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Laser micromachining optical slits, pinholes and reticles

By: Alex Pozdin | Matt Nipper, PhD

Laser micromachining is an efficient way to manufacture light restricting components such as, apertures, optical slits, pinholes and reticles. These components are critical to the performance of many systems in the defense, life sciences, and medical industries. When performance matters, laser micromachining can deliver optimal precision outcomes. Laser Light Technologies manufactures multiple components used in high precision applications such as microscopy, thermal imaging, and spectroscopy.

Spectroscopy equipment utilizes entrance slits that precisely control the amount of light entering the device. The width, height, and straightness of the manufactured slit dictate the overall resolution of the device. Laser Light manufactures air slits using 302/304 grade stainless steel. The slit material has a black coating on both sides to absorb incident light and eliminate reflection and scattering from the source. One alternative to air slits are optical slits which are machined on opaquely coated, optical quality, glass disks. Typical specifications for these slits range between 5 um to 25 um with a +/-1 um tolerance. The high precision and repeatability required in the manufacturing process of optical slits, make them the perfect candidate for laser processing.

Figure 1 – Laser machined slits are inspected using a JMAR Lumina visual inspection system and packaged in our ISO Class 4 cleanroom.

Pinholes are commonly used for spatial filtering or essentially ‘cleaning’ incident light sources. The pinholes are used to correct defects in the incident light path such as aberrations, optical component contamination, or unwanted higher order modes, in the case of a laser beam. Additionally, the use of pinholes is well established in confocal microscopy where the pinhole is used to define a ‘slice’ of an image allowing the user to isolate specific regions within a 3D volume.Given the criticality of these applications, the manufacturing process must yield a consistent and reliable product. The laser machining approach is well suited to manufacture pinholes with micron level tolerances. Figure 1 shows the central portion of a pinhole with a diameter of 10 um. By implementing a roughened, opaque coating, scattering is minimized through the system. To further improve component quality, multi-level post processing is implemented to eliminate residue and remove contaminants from the central orifice area.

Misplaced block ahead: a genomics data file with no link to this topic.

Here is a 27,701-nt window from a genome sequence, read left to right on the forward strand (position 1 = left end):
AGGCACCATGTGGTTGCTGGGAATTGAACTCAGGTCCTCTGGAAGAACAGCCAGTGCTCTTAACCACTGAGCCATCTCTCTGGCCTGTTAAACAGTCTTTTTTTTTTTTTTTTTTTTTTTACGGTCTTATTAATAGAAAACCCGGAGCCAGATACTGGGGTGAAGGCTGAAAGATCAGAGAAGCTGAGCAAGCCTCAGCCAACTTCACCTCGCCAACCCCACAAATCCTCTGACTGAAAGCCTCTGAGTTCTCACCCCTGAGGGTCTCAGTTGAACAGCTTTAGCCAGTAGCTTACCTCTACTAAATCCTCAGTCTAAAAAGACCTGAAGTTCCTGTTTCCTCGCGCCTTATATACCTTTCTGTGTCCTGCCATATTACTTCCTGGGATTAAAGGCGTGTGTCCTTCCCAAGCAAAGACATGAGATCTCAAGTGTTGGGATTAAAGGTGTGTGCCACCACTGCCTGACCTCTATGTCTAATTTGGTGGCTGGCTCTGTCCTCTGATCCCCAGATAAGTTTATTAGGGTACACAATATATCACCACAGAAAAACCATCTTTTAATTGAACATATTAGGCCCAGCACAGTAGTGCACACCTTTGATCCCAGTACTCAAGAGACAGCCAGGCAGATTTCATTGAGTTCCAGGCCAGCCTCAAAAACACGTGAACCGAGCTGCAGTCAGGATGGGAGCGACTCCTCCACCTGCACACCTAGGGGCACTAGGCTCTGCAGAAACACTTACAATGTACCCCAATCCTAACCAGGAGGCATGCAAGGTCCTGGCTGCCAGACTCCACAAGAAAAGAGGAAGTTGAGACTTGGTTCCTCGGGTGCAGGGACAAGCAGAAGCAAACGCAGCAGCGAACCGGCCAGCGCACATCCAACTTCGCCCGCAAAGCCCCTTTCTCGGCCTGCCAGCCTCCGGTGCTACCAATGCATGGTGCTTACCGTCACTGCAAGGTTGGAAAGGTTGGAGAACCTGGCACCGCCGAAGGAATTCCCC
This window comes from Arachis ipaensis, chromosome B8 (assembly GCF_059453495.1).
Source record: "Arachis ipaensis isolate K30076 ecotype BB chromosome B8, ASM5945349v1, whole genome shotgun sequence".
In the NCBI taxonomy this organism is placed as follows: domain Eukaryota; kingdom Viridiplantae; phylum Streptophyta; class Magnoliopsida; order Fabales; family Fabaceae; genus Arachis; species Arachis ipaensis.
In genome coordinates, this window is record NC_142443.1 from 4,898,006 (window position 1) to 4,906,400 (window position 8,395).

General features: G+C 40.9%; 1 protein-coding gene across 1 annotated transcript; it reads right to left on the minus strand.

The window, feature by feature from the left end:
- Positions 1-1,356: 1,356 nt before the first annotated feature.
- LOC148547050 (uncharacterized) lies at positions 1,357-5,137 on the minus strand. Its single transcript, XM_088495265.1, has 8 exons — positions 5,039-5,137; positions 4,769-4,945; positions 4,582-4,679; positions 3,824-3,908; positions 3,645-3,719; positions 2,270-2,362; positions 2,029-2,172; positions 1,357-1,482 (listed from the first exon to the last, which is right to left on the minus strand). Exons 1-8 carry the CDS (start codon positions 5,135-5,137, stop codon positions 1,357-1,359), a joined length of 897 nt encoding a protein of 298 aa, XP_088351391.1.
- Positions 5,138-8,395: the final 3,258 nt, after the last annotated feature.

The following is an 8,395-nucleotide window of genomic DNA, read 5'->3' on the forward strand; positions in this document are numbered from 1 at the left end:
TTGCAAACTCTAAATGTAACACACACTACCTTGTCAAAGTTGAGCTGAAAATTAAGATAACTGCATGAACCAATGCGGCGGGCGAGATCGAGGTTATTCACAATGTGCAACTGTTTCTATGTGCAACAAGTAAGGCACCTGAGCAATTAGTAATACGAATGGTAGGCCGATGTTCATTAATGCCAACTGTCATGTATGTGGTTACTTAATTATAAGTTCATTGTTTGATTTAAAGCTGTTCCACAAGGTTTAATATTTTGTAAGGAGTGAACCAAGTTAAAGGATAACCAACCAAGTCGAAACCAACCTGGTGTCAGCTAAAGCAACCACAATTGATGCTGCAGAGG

Figure 2 – Grid lines machined into disposable scientific microscope slide.

A client recently requested our engineers to manufacture a grid pattern into a disposable scientific glass slide package. The typical size of the grid is 1 mm x 1 mm, line width is 3 um wide and forms a grid of 100 cells with dimensions of 100 um x 100 um. The required accuracy of the grid is +/-1 um. Given the tight tolerance required in the application, we determined an excimer laser, teamed with a custom handling system, would provide the required quality along with the rapid throughput to satisfy the economics of the project.Figure 2 demonstrates the contrast produced in the machined reticle. Figure 3 is a 3D image of the machined glass reticle highlighting the controllable channel depth of the grid lines. In addition to glass, grids and patterns of lines can be also machined in other scientific-grade manufacturing materials. Figure 4 shows hexagon patterned microfluidic channels laser machined in a polycarbonate (PC) sheet. The width and depth of the channels is 12 um.

Figure 3 – 3D image of grid lines machined into glass microscope slide.
Figure 4 – Hexagonal microfluidic channels machined into polycarbonate.

Whether the application requires a slit, reticle, or pinhole, laser micromachining is capable of producing virtually any combination of features within an optical component. These components are critical to the performance of life-saving optical systems such as infrared (IR) cameras for firefighters, military night vision scopes, and other first responder imaging systems. Contact Laser Light to talk with one of our engineers about your application and how our capabilities in laser micromachining can deliver success.